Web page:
Provision is made for the addition of a controlled hydrazine feed to the inlet stream from tank 22 and for the addition of the ammonia or caustic feed for pH control from tank 24. Conventional valves and controls are provided to control the system.
The precoat used herein, as exemplary of precoats that may be used, is a commercially available Ecosorb C product (commercially available from The Graver Company, Union, N.J.) which was selected for its high carbon content. The Ecosorb C product selected contains about 51 percent powdered activated carbon, about 48 percent cellulose fibers (Solka-Floc) and about 1 percent finely divided anion exchange resin in the chloride form. All feed chemicals used herein were ACS reagent grade or the equivalent. For pH adjustment, ammonia and sodium hydroxide from Fisher Scientific, Co., Pittsburgh, Pa. were used.
During these experiments, the flow rate, temperature, pH, oxygen and residual effluent hydrazine were monitored continuously. Conductivity, the total organic content of the solution, and specific ionic constituents (sodium, calcium, magnesium) were selectively monitored.
Oxygen was measured using a polarographic type sensor which was accurate to about 0.5 ppb.
An initial series of tests to determine the effects of flow rate, precoat dosage and pH were performed using air saturated RO treated water, with a conductivity of about 0.4 micromhos per square centimeter and a pH of about 6.7. The temperature ranged from 19 to 23 degrees Centigrade (C.). Sodium hydroxide was used for pH adjustment.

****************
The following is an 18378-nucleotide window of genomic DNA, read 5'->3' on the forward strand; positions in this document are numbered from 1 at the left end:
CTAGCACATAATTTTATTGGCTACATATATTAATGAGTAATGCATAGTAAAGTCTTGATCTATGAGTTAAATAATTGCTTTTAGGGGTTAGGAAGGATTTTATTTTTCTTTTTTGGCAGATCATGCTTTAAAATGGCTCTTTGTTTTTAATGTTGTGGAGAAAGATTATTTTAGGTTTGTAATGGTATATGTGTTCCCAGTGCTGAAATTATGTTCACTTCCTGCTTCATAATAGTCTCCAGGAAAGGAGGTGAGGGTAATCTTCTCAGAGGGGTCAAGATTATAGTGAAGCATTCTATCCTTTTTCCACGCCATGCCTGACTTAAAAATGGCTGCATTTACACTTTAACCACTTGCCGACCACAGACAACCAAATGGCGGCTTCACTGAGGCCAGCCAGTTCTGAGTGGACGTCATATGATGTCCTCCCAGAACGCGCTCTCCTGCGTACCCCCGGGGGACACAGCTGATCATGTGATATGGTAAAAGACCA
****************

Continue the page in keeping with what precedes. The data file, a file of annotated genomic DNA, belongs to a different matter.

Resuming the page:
The make-up water or deionized feedwater and condensate service studies were performed on-site at a major power utility. For treatment of deionized feedwater, the precoat pilot plant was placed after the vessel or vessels containing the anion exchange resin to take advantage of the elevated pH. In condensate operation, the water was treated after passage from the condenser outlet without any prior treatment.
Table 2 shows the various operating conditions of each study.
TABLE 2______________________________________GENERAL OPERATING CONDITIONSPilot Plant - 0.38 ft2 Stainless Steel elementPrecoat - Ecosorb C (The Graver Company, Union, NJ)Operating Conditions R.O. Treated Make-up Condensate______________________________________Inlet O2 : Saturated 0.2-8 ppm 300 ppbInlet pH: Neutral (6.7) 9.3-10.0 7.8-8.5Precoat Dosage 0.1-0.6 0.4 0.1-0.2(lbs/ft2)Flow Rate 1.0-3.0 1.0-2.0 2.0-4.0(gpm/ft2):Hydrazine 0.5-2.0 0.5-1.0 0.05-0.10(excess ppm):Temp. (°C.) 19-23 23-35 35-48______________________________________